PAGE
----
Location: Plant Physiology and Genetics Research
Project Number: 2020-21000-013-02-R
Project Type: Reimbursable Cooperative Agreement
Start Date: Oct 1, 2017
End Date: Sep 30, 2018
A perceived weakening of the United States regulatory framework is causing end users to lower confidence in the sustainability of United States soy. A primary constraint on United States soybean sustainability is the widely fluctuating yields due to drought. We have recently discovered maturity group (MG) 4 soybean genotypes from the germplasm collection that wilt more slowly, have higher water use efficiency (WUE), have cooler canopy temperatures, and fix larger amounts of nitrogen than any germplasm previously discovered. Additionally, we have discovered molecular markers associated with multiple genes. In this research, we will evaluate the utility of these molecular markers in improving drought tolerance, determine the stability of these traits across extremely different environments, and pyramid favorable genes for each trait as well as stack these traits into improved germplasm lines for release. This proposal brings together a diverse group of scientists from the University of Arkansas, the University of Missouri, and the USDA-ARS labs at Columbia, MO, Maricopa, AZ and Stoneville, MS to leverage the discoveries from previous research by confirming the benefits of targeted traits for improving drought tolerance and providing a roadmap for utilizing the alleles for these four traits (Canopy temperature (CT) and wilting (CW), Water use efficiency (WUE), and nitrogen derived from the atmosphere (NDFA)) to enhance drought tolerance in improved soybean germplasm. Our specific objectives are: Objective 1: Physiological Mechanisms of drought tolerance. Determine trait stability over multiple environments in well-watered and rain-fed/dryland conditions and dissect mechanisms underlying the target traits. Objective 2: Identification and confirmations of putative drought tolerance loci. Confirm the potential of drought tolerance/trait markers previously identified by genome wide association (GWAS) studies. Map and confirm putative quantitative trait loci (QTLs) in specific bi-parental mapping populations. Objective 3: Germplasm and population development. Develop and evaluate germplasm with multiple traits (stacking CW, CT, WUE, and NDFA) and/or multiple genomic loci for each trait (pyramid loci).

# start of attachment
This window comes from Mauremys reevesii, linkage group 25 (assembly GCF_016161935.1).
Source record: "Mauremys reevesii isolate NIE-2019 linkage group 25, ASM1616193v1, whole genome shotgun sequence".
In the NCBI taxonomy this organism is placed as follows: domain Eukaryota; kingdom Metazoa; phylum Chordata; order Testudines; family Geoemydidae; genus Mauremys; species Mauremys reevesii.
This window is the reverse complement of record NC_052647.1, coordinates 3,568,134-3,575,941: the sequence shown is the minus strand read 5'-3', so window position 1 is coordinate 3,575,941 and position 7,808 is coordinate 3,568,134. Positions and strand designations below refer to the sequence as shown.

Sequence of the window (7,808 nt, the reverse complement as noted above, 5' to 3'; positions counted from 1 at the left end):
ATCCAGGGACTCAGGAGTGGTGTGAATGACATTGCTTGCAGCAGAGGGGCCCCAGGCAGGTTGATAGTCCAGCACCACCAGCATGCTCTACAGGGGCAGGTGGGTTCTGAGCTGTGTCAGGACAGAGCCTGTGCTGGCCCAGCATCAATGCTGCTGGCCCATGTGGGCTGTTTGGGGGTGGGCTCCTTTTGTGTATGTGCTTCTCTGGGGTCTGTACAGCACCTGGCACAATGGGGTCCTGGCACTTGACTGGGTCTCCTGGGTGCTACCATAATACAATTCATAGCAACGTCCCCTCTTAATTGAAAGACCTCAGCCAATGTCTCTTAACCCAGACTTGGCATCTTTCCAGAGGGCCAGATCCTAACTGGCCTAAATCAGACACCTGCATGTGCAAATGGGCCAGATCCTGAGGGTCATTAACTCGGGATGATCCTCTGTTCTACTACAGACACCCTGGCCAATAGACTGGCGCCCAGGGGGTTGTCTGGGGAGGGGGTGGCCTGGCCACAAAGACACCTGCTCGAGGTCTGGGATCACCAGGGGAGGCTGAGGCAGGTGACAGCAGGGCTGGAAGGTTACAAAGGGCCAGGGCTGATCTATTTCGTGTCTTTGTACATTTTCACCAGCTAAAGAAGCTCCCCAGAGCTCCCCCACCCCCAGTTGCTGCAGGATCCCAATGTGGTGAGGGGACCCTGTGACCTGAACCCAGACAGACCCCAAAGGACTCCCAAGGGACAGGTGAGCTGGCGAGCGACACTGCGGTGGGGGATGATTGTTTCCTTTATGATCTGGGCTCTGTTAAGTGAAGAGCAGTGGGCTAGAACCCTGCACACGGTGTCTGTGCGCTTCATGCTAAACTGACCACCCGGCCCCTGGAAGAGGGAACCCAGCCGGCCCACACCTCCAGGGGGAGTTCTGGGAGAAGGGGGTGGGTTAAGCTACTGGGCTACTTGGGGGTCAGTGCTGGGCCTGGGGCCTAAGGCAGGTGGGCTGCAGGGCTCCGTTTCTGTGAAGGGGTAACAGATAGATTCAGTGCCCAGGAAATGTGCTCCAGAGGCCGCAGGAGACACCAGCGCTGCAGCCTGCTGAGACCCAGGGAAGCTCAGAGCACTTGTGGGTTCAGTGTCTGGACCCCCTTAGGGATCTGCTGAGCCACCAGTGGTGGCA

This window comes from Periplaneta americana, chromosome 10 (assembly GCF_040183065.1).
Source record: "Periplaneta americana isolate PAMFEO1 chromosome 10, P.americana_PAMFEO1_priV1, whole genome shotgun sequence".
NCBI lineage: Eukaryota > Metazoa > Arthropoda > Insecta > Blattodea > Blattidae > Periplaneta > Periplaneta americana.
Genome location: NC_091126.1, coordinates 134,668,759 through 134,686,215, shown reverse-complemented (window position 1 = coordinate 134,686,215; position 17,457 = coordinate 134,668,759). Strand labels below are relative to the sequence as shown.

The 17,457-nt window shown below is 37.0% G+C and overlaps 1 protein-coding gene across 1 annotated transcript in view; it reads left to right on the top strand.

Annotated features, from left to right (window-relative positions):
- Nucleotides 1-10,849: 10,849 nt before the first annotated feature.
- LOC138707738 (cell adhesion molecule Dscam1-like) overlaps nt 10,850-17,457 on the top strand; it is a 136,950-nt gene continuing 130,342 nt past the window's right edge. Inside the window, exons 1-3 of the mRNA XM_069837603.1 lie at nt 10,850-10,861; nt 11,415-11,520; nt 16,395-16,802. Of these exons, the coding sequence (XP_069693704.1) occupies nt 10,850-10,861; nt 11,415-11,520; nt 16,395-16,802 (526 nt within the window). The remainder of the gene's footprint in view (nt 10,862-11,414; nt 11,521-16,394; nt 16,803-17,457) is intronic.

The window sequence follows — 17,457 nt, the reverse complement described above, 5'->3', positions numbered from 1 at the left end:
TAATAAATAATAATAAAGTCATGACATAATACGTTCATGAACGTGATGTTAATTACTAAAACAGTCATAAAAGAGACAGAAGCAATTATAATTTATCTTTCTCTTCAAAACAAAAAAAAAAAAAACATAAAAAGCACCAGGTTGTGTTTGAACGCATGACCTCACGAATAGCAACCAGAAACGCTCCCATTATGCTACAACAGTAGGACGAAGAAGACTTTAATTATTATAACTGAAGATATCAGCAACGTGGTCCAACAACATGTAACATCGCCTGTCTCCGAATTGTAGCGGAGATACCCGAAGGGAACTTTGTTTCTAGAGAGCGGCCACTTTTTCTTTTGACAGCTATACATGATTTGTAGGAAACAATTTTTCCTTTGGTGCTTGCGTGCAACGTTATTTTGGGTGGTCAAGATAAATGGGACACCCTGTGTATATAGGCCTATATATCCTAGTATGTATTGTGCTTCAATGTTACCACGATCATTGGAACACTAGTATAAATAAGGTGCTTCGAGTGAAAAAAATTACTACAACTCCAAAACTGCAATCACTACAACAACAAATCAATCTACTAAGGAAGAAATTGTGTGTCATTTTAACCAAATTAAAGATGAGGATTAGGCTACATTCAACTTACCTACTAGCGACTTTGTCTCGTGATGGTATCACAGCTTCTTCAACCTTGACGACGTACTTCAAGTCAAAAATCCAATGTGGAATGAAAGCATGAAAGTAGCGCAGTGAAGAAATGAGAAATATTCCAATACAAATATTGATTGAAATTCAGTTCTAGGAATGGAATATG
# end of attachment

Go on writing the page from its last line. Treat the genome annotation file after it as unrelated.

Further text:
The research proposal will include collaborative efforts among the Co-PIs. Below are the ARS Maricopa experimental approaches: Objective 1: Physiological Mechanisms of drought tolerance: The field study will include a soybean diversity panel consisting of 200 strategically selected genotypes that will be grown at four locations (AR, MO, MS and AZ) under well-watered and drought stress conditions. At each location, accessions will be planted in randomized complete block design (RCBD) (or augmented lattice design) with 3 replicates each. We will collect data on CT, CW, WUE, and NDFA. Canopy wilting will be scored on a scale from 0 (no wilting) to 100 (severe wilting with dying plants) as we have done previously. Canopy temperature will be determined from aerial infrared (IR) images using a small unmanned aerial system at Arkansas location. At Maricopa, CT will be measured using Apogee SI-131 infrared thermometers mounted on LeeAgra AvengerPro fully customized hydrostatic spray vehicle. For WUE, we will collect 4 to 5 plants when plants are between R1 and R2 for 13C isotope analysis. The same plant material will also be used for 15N analysis. Static and dynamic stability values will be calculated and analyzed using mixed models for each location and over locations using mixed models of SAS package. Objective 2: Identification and confirmations of putative drought tolerance loci. 200 soybean accessions with high and low breeding values for CT, CW, WUE, NDFA have been ordered from the germplasm collection and will be increased in 2017 at Fayetteville, AR. In 2018, we propose to evaluate these accessions in side-by-side irrigated and drought stressed environments at Pine Tree and Rohwer, Arkansas, Portageville, Missouri, and Maricopa, Arizona. Data will be analyzed for each location separately and over locations to estimate best linear unbiased predictors (BLUPs) of each phenotypic trait using mixed models of statistical analysis software (SAS) package. Association between genotypic and phenotypic data will be calculated using the Fixed and random model Circulating Probability Unification (FarmCPU) model. Objective 3: Germplasm and population development: In the proposed research, up to 10 F6:8 lines with high WUE and 10 with low WUE (all with high germinability trait) will be harvested in Mississippi in 2017. We will initiate irrigated yield trials of these 20 lines in 2018 (MS) coupled with WUE measures and seed quality traits (germination, protein, oil, etc.). Seed harvested from the 2018 trials will then be used in irrigated and non-irrigated comparative trials beginning in 2019 (AR, AZ, MO, and MS). The Maricopa, AZ location provides an ideal environment to evaluate the combination of drought and high temperature stresses in comparison to high temperature stress in the absence of drought (i.e., irrigated treatment). The best yielding, most WUE lines, will be identified for release. These releases will mostly be maturity group (MG) IV lines. Extreme lines may be targeted for more intense physiological evaluations.